Checking Oil "Pressure" And More Sub-Prime Woes
CNBC Executive News Editor
Stocks look mixed to weaker ahead of the opening afteryesterday's Dow rise into record territory reversed course, leaving the key index flat on the day. Early focus this morning is on the European Central Bank's rate decision and then retailers' January sales reports could help drive sentiment. The Bank of England announced it left rates unchanged.
European markets are having their weakest session in several days. Big global, consumer giant Unilever's stock fell after it reported sales below expectations and a disappointing outlook for 2007. Asian markets were mixed. The dollar is rising against the yen and euro.
OIL FOILED: Oil is barely changed this morning. Oil prices moved close to, but failed to rise above $60 a barrel yesterday. "We are just seeing good overhead resistance," says Fimat's John Kilduff. "Just the same way $50 held (on the downside). To get over $60 at this point, we need some real bullish fundamentals that are just not there." Kilduff said traders will be watching natural gas inventories today and a bigger than expected drawdown is the kind of thing that could get oil moving higher. Oil dipped 2% yesterday.
OIL PRESSURE: While oil's weakness is often seen as a positive for stocks, it doesn't help the energy stocks. And a retreat by energy shares is what leaned on the gains in the Dow yesterday, after hitting 12,700 for the first time before backtracking. The Nasdaq stayed higher with technology shares giving it a lift. Traders we talk to though seem positive on the market (of course, that's not always a good sign) "In passing, just chatting up people on the floor, the sentiment seems bullish," says our Scott Wapner, who was covering the NYSE yesterday.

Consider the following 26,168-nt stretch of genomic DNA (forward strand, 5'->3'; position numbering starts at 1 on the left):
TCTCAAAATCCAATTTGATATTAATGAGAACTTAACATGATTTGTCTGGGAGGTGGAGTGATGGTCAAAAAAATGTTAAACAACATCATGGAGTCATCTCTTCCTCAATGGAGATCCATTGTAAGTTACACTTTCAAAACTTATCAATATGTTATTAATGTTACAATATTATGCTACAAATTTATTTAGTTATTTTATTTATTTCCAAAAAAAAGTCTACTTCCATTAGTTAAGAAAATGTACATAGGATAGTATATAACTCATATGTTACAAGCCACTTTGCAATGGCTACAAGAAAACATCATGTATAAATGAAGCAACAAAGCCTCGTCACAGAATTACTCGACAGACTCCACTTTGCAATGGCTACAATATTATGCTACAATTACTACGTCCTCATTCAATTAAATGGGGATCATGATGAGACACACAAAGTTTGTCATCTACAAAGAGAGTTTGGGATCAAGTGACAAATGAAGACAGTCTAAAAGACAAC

CHAIN STORES: Retailers report results for January and we should see the impact of those holiday gift cards. Costco reported a below forecast 2% rise in sales. Wal-Mart though said its sales were a bit better than expected. Our Margaret Brennan will report on the retailers today.
SUB PRIME: More bad news from the U.S. sub prime lending market. HSBC Holdings today warned that bad debt provisionswould be 20% higher than analysts had forecast for 2006. The company blamed the sub prime lending market.
Disney will be a feature today after reporting strong earnings yesterday.Our Julia Boorstin will discuss Disney today and share her interview with CEO Bob Iger.
In the IPO market, Fortress Investments becomes the first U.S. hedge fund and private equity group to go public today. The FT reports the demand for shares has been "insane."